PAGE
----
CNBC’s Jim Cramer said Monday the carnage in tech stocks is not being reflected as much in the price-weighted Dow Jones Industrial Average because of this year’s strength in banks.
Cramer said, “The damage that’s happening to the markets is totally masked by the banks, which make the Dow Jones Average so good,” in comparison to the Nasdaq and the S&P 500, which have more Big Tech exposure. The Dow is solely measured by the average price changes of its 30 stocks and counts four major financial companies among its few members (Goldman Sachs, JPMorgan Chase, Traveler’s and American Express. Visa is also in the average but that stock is more reliant on consumer economic activity than rates.)
The S&P 500 and Nasdaq on Monday extended their losing streaks to five straight sessions, dropping as much as roughly 2% and more than 2.5%, respectively. The Nasdaq lost 4.5% last week. The S&P 500 lost almost 2% last week.
As Cramer pointed out, the Dow has recently fared better, losing just 0.3% last week. However, the blue-chip average fell more than 500 points, or almost 1.5%, at one stage on Monday, weighed down by losses in Nike and Visa. The Dow and S&P 500 both hit record closing highs early last week, before increases in the 10-year Treasury yield cast a pall over stocks.
Stocks in general — but especially growth stocks, many of which are tech stocks — are not worth as much in a rising rate environment. However, the banks make more money when rates are higher, which has been driving gains in 2022.
“I find that this market is treacherous. We need some stabilization in mega-tech. And we’ve not,” Cramer said on “Squawk on the Street.”
The S&P 500 Information Technology index, made up of some of the biggest names in Silicon Valley, has dropped roughly 7% so far this year, according to FactSet. Over the same period, the S&P 500 Financials index has gained about 4% year-to-date. All of the S&P 500 sectors fell Monday. Financials and energy had been in the green shortly after the open before reversing lower.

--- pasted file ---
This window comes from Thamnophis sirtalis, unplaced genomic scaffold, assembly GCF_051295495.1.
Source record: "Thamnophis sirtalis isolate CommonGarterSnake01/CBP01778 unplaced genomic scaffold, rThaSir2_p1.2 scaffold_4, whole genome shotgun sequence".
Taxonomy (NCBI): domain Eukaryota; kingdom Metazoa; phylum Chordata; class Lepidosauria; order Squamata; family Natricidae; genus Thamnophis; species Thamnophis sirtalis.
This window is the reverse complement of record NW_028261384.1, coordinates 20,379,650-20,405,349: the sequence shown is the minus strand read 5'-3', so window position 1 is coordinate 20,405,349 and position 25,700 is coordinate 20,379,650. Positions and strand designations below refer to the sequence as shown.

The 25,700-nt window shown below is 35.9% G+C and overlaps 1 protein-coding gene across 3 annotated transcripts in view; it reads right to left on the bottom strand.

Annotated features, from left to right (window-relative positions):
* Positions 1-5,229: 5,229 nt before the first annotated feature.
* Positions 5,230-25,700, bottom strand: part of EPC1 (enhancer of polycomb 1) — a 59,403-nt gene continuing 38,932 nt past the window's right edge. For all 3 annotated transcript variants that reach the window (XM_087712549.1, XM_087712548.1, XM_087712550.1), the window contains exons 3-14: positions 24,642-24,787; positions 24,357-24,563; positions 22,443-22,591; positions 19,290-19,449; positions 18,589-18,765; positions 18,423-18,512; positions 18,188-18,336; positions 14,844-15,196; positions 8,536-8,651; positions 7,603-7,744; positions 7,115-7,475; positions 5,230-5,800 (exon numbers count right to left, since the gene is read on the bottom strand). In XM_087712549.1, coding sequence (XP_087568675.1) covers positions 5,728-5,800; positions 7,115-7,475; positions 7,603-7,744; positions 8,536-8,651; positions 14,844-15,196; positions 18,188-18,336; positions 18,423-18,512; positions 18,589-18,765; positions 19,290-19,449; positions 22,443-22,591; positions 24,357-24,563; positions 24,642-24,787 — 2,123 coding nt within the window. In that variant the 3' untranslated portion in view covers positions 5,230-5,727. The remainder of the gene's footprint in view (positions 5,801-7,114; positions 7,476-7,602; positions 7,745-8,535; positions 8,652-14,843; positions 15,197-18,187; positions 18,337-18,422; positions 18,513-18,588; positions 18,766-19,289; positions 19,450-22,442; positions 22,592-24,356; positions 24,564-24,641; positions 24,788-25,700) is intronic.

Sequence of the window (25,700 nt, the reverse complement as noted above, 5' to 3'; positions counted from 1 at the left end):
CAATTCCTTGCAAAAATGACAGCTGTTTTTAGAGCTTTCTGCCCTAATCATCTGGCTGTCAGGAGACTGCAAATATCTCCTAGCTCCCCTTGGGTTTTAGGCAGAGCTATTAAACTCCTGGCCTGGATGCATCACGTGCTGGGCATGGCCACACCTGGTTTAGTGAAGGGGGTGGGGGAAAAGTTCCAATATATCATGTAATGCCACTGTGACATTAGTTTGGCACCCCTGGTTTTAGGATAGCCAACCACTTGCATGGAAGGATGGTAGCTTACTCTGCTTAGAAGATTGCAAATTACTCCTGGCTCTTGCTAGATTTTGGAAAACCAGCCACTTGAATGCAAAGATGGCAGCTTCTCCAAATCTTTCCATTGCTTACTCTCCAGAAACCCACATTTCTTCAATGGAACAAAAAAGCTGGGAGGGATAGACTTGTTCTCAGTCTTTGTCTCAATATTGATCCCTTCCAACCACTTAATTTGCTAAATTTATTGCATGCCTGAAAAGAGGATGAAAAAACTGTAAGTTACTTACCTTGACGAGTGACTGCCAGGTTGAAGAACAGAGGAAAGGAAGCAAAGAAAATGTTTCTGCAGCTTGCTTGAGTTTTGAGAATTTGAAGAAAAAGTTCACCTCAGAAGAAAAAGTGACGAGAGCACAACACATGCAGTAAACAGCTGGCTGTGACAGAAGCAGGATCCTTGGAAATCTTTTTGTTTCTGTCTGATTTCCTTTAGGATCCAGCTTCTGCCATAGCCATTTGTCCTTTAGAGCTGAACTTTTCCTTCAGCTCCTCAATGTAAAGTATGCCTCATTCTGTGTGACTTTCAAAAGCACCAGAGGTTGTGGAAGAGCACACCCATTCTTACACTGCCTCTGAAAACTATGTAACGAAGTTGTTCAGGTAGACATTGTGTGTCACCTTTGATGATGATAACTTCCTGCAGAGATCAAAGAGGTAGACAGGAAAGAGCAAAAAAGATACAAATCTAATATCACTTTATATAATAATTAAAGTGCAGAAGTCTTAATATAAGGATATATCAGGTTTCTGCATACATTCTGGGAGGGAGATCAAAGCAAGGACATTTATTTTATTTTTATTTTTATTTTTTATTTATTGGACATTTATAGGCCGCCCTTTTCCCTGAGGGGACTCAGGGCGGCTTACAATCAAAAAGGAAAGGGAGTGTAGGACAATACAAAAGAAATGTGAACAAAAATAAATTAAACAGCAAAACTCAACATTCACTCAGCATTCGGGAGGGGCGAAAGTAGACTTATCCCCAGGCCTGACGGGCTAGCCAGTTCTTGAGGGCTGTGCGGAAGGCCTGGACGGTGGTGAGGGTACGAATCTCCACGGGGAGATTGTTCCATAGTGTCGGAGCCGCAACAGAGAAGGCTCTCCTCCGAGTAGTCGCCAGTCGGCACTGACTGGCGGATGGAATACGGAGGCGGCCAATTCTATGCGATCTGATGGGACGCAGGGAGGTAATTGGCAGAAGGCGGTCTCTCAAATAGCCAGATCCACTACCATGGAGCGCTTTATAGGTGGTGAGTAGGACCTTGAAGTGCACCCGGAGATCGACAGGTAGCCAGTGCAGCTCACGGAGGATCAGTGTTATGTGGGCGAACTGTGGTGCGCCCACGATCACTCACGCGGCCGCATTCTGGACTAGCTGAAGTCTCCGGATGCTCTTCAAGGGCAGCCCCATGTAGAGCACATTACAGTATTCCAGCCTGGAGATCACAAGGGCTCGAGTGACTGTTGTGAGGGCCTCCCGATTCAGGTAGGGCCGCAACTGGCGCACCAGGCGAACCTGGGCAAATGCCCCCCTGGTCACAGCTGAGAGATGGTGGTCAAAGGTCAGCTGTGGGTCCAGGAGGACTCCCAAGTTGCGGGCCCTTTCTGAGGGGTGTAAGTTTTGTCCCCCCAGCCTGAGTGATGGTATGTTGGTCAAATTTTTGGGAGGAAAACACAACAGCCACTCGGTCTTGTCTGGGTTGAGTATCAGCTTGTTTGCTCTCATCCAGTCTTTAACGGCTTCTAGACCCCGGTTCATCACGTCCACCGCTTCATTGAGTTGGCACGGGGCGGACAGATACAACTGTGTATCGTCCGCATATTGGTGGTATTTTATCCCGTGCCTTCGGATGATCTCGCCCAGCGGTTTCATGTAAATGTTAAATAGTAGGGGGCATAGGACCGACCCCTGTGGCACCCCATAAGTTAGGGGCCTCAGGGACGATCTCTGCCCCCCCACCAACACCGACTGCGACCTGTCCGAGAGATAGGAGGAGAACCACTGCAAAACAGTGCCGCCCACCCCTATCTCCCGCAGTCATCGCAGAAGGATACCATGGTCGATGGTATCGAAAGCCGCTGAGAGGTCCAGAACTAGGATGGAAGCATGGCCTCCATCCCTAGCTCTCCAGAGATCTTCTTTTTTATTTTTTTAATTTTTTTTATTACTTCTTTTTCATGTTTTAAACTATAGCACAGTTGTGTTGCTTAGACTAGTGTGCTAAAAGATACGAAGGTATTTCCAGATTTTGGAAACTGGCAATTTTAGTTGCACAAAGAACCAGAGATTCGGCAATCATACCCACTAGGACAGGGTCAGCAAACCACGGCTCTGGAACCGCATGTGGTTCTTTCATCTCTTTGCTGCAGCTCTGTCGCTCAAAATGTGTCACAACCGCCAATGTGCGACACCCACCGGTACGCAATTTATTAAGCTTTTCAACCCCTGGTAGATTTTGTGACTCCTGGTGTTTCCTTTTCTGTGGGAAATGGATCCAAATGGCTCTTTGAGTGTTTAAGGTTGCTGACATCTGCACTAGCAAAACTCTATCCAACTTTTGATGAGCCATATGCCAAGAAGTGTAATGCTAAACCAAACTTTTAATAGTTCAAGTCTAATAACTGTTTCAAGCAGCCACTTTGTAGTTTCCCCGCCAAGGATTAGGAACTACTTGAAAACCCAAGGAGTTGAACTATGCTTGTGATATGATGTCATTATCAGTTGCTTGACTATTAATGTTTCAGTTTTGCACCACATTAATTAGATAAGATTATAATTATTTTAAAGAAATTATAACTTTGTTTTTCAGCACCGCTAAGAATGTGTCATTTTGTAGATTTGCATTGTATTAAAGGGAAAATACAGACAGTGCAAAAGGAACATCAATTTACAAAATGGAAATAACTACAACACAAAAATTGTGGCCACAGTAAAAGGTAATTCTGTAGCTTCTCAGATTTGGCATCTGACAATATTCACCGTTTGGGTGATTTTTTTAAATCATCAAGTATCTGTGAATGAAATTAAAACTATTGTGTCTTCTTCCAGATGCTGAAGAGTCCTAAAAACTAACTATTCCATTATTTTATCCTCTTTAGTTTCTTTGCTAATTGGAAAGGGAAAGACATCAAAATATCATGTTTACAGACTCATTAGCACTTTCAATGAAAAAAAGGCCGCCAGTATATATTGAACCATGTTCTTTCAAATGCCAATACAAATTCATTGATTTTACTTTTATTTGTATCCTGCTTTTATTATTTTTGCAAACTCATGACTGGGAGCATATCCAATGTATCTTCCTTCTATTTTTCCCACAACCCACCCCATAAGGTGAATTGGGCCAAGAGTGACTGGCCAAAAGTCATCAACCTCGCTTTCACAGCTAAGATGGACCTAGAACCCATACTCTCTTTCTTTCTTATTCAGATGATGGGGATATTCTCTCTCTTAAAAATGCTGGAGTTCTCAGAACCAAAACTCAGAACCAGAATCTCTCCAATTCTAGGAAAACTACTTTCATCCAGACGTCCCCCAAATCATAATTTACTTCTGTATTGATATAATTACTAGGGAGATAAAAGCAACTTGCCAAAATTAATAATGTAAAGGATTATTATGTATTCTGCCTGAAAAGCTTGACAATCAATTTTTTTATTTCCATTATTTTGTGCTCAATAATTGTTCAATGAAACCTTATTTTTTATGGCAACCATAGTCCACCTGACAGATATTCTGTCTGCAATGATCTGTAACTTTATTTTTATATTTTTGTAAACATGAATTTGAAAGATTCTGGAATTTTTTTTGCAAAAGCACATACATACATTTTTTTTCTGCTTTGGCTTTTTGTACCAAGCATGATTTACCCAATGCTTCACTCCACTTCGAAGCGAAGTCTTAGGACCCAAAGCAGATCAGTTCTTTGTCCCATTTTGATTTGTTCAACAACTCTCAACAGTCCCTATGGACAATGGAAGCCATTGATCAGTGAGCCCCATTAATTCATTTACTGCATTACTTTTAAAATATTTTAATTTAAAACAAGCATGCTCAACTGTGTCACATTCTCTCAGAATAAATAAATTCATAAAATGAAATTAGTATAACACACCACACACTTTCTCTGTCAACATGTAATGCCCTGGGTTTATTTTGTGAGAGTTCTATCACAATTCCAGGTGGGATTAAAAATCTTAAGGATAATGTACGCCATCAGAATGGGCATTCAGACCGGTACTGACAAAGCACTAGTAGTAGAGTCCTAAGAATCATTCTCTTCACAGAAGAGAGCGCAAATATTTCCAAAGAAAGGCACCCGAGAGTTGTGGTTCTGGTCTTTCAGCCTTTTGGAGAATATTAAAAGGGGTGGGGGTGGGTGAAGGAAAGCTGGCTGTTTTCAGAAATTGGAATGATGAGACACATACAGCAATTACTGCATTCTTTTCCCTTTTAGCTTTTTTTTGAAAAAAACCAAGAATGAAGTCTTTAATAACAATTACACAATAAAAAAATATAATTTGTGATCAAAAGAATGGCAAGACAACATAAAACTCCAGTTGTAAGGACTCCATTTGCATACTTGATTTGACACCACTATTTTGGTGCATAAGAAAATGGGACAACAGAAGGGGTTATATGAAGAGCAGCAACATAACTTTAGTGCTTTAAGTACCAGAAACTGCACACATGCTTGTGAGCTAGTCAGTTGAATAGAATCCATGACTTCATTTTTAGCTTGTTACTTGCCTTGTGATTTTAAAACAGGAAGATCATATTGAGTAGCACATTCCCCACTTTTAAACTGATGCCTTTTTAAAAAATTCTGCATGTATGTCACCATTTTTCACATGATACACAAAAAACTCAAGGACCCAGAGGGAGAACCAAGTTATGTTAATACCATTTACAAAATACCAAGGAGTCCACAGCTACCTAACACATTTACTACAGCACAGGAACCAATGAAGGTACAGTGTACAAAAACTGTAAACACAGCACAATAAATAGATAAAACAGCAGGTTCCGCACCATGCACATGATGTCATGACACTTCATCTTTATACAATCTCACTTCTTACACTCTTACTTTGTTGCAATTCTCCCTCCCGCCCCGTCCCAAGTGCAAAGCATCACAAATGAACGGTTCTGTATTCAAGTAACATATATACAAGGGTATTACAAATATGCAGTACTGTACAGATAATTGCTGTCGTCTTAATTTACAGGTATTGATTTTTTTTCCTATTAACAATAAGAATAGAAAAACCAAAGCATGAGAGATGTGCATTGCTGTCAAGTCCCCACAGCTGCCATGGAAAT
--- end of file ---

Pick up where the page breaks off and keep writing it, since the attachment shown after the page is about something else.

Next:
Tech stocks on Monday won’t get any help from the 10-year yield, which again topped 1.8%, levels not seen since January 2020. The rapid rise in rates reflects the expectations of the monetary tightening measures underway or in the works by the Federal Reserve. Investors are dumping tech shares as rates rise on the notion that their future earnings are now worth less, making it harder to justify the group’s high valuations.
Goldman Sachs expects the Fed to hike interest rates from near-zero levels four times this year as inflation rises and the nation’s unemployment rate drops. In minutes from its December meeting, out last week, the Fed revealed talk about a balance sheet reduction in addition to signaling rate increases and confirming an accelerating tapering.
Investors this week hope to get more clarity from Fed Chairman Jerome Powell, when he testifies Tuesday at his nomination hearing before a Senate panel. Consumer and wholesale inflation reports are out Wednesday and Thursday. Earnings season also begins this week, with quarterly results Thursday and JPMorgan Chase, Citigroup and Wells Fargo on Friday.
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